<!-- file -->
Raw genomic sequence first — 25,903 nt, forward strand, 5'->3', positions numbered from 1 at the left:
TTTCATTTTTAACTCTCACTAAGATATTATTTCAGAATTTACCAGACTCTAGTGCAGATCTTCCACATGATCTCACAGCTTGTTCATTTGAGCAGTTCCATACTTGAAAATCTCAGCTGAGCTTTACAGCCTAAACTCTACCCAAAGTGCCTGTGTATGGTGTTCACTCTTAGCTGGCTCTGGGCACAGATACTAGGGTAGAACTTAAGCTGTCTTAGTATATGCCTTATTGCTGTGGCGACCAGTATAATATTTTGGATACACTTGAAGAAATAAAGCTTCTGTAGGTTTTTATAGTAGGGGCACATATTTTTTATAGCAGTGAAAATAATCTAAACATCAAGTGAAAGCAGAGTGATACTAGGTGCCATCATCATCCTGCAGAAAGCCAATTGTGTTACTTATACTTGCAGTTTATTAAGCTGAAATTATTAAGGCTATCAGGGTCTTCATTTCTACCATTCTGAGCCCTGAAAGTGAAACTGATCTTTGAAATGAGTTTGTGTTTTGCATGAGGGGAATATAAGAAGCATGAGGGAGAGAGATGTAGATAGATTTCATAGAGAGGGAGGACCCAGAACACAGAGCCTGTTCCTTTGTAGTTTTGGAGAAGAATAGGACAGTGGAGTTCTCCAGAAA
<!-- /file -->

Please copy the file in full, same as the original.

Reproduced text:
Raw genomic sequence first — 25,903 nt, forward strand, 5'->3', positions numbered from 1 at the left:
TTTCATTTTTAACTCTCACTAAGATATTATTTCAGAATTTACCAGACTCTAGTGCAGATCTTCCACATGATCTCACAGCTTGTTCATTTGAGCAGTTCCATACTTGAAAATCTCAGCTGAGCTTTACAGCCTAAACTCTACCCAAAGTGCCTGTGTATGGTGTTCACTCTTAGCTGGCTCTGGGCACAGATACTAGGGTAGAACTTAAGCTGTCTTAGTATATGCCTTATTGCTGTGGCGACCAGTATAATATTTTGGATACACTTGAAGAAATAAAGCTTCTGTAGGTTTTTATAGTAGGGGCACATATTTTTTATAGCAGTGAAAATAATCTAAACATCAAGTGAAAGCAGAGTGATACTAGGTGCCATCATCATCCTGCAGAAAGCCAATTGTGTTACTTATACTTGCAGTTTATTAAGCTGAAATTATTAAGGCTATCAGGGTCTTCATTTCTACCATTCTGAGCCCTGAAAGTGAAACTGATCTTTGAAATGAGTTTGTGTTTTGCATGAGGGGAATATAAGAAGCATGAGGGAGAGAGATGTAGATAGATTTCATAGAGAGGGAGGACCCAGAACACAGAGCCTGTTCCTTTGTAGTTTTGGAGAAGAATAGGACAGTGGAGTTCTCCAGAAA